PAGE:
October 20, 2014 , Algemeiner
Share this Article
In Silwan, an older balaclava-clad child with a slingshot fires off a stone at the police, as cameras in front of him captured his “heroic” pose. Photo: B. Davidson.
Many centuries before Jerusalem was conquered by King David and became the capital of the united kingdom of Judea and Samaria, Hebron was already deeply embedded in Jewish history. There, according to the biblical narrative, Abraham purchased a burial place for Sarah in the first parcel of land owned by the Jewish people in their promised land. The matriarchs and patriarchs of the Jewish people were buried there. Joseph and his brothers brought the body of their father Jacob from Egypt for burial in the cave of Machpelah. At the beginning of the Common Era, King Herod built its massive stone enclosure that remains the oldest intact structure in the Land of Israel. Jews have returned to pray and to live in Hebron ever since.
But in a recent speech Sir Alan Duncan MP, formerly vice chairman of the Conservative Party and minister for international development, demonstrated his appalling ignorance of Jewish history and his no less reprehensible loathing for Israel. Gliding from accusations of “criminal intent” for its announcement of plans to build 2,600 homes in Jerusalem (for Jews and Arabs), he redirected his fury to the community of 800 Hebron Jews who live in a tiny enclave surrounded by 170,000 Palestinians. “One should not use the word ‘apartheid’ lightly,” Duncan raged, “but as a description of Hebron it is both accurate and undeniable.” There, he asserted, “the rule of international law has been shelved.” He proclaimed: “Over the years we have made a firm stand against racism, sexism, homophobia, and anti-Semitism. It is time now that we added ‘settlement endorsement’ to that list of extreme undemocratic attitudes which we are not prepared to tolerate.” With that outburst Sir Alan elevated himself to the top rank of anti-Semitic bigots.
Some twenty miles to the north of Hebron, in the Jerusalem neighborhood of Silwan, Jews are no less welcome. Until recently 500 Jews lived among 50,000 Palestinians in the neighborhood abutting Ir David, captured by King David three thousand years ago. Long before Muhammad tethered his horse Burack to the Western Wall, according to Muslim legend, Jews lived nearby. As in Hebron, they were expelled but eventually returned to reside in their sacred cities. But the dismaying prospect of yet more Jews in Silwan roiled Palestinian residents, who found a sympathetic forum – not surprisingly – in The New York Times. In yet another Times story (October 15) lamenting the arrival of Jews in Silwan, Isabel Kirshner labeled it a “politically delicate neighborhood” located “in territory that Israel conquered from Jordan” in 1967 and then annexed “in a move that was never internationally recognized.”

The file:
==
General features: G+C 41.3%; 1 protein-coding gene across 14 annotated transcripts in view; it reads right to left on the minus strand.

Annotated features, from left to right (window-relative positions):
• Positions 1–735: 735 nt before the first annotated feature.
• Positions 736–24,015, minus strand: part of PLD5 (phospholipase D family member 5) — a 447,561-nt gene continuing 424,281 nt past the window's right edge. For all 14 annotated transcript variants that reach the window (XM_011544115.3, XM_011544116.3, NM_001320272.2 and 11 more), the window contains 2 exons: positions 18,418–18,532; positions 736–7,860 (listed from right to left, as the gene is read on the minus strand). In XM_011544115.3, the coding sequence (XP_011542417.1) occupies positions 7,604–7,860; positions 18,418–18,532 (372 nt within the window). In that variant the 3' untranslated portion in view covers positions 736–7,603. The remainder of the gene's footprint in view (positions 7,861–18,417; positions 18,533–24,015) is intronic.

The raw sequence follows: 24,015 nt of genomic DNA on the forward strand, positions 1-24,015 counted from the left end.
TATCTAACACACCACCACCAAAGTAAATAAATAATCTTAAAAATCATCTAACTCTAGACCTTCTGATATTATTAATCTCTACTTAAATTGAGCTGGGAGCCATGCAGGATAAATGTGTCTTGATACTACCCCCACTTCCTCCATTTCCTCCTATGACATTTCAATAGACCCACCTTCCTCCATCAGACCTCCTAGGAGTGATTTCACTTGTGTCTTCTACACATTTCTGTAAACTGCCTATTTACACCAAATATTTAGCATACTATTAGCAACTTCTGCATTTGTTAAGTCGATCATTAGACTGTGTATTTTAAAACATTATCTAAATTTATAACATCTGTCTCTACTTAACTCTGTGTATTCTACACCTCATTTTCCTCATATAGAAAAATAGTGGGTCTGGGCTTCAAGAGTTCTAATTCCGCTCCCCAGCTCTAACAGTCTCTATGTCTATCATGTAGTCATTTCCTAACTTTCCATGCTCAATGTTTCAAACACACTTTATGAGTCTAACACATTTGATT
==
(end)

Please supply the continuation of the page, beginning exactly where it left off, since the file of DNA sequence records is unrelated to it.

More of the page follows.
Guided by Jerusalem stringer Said Ghazali, she interviewed members of the Karain family and neighbors who expressed dismay at the presence of yet more Jews living nearby. Mahmoud Karain was stunned to encounter “strangers” moving into his uncle’s empty house early one recent morning. It had been leased to a Palestinian man who paid a year’s rent in advance and then vanished. That prompted Kirshner’s disdainful reference to Elad, “a nongovernmental settler association dedicated to preventing any future division of Jerusalem.” It had engaged in “a multimillion-dollar series of complex and shadowy transactions” to purchase Jerusalem property (gasp!) for Jews.
Karain’s Palestinian neighbors “harbor suspicions and trade rumors” about those who “might have cooperated with the Arab brokers who transferred the properties into the settlers’ hands.” His family members wondered if they had been sold with “forged documents,” or by a nephew. A next-door-neighbor recounted the stated intention of the bygone Palestinian purchaser to build an upper floor “for one of his two wives.” But he had disappeared, and although “we went looking for him in 12 cars,” he was nowhere to be found. Another family had sold property to a broker before leaving for Dubai.
And so it went, as the nefarious conspiracy to sell houses to Jews spiraled. A “neighborhood activist” explained: “Settlers’ buying houses seems legitimate, but it’s not. . . . We are not living in Tel Aviv, in a normal situation to decide whether to sell or not.” An East Jerusalem lawyer representing Silwan families was vigorously searching for “flaws, illegalities or violations” that could nullify the sale of property to Jews. “The national and religious control for the area,” Kirshner concluded, “is taking place house by house.” Jews, by strong implication, are the pushy intruders. Conspicuously absent from her interviews were Jewish residents of Silwan, who might have expressed contrary views about Jewish newcomers.
These ancient “sister cities,” as David Ben-Gurion identified Hebron and Jerusalem, are more deeply embedded in Jewish history than any others. “We will make a great and awful mistake,” he declared after the Six-Day War, “if we fail to settle Hebron, neighbor and predecessor of Jerusalem, with a large Jewish settlement, constantly growing and expanding.” That is hardly less true for the city whose loss Jews lamented from Babylonian exile in the 6th century BCE: “If I forget you, O Jerusalem, let my right hand forget its cunning. . . . Let my tongue cleave to the roof of my mouth, if I remember you not; if I do not set Jerusalem above my highest joy” (Psalm 137:5-6). Jerusalem includes Silwan.
Jerold S. Auerbach is a frequent contributor to The Algemeiner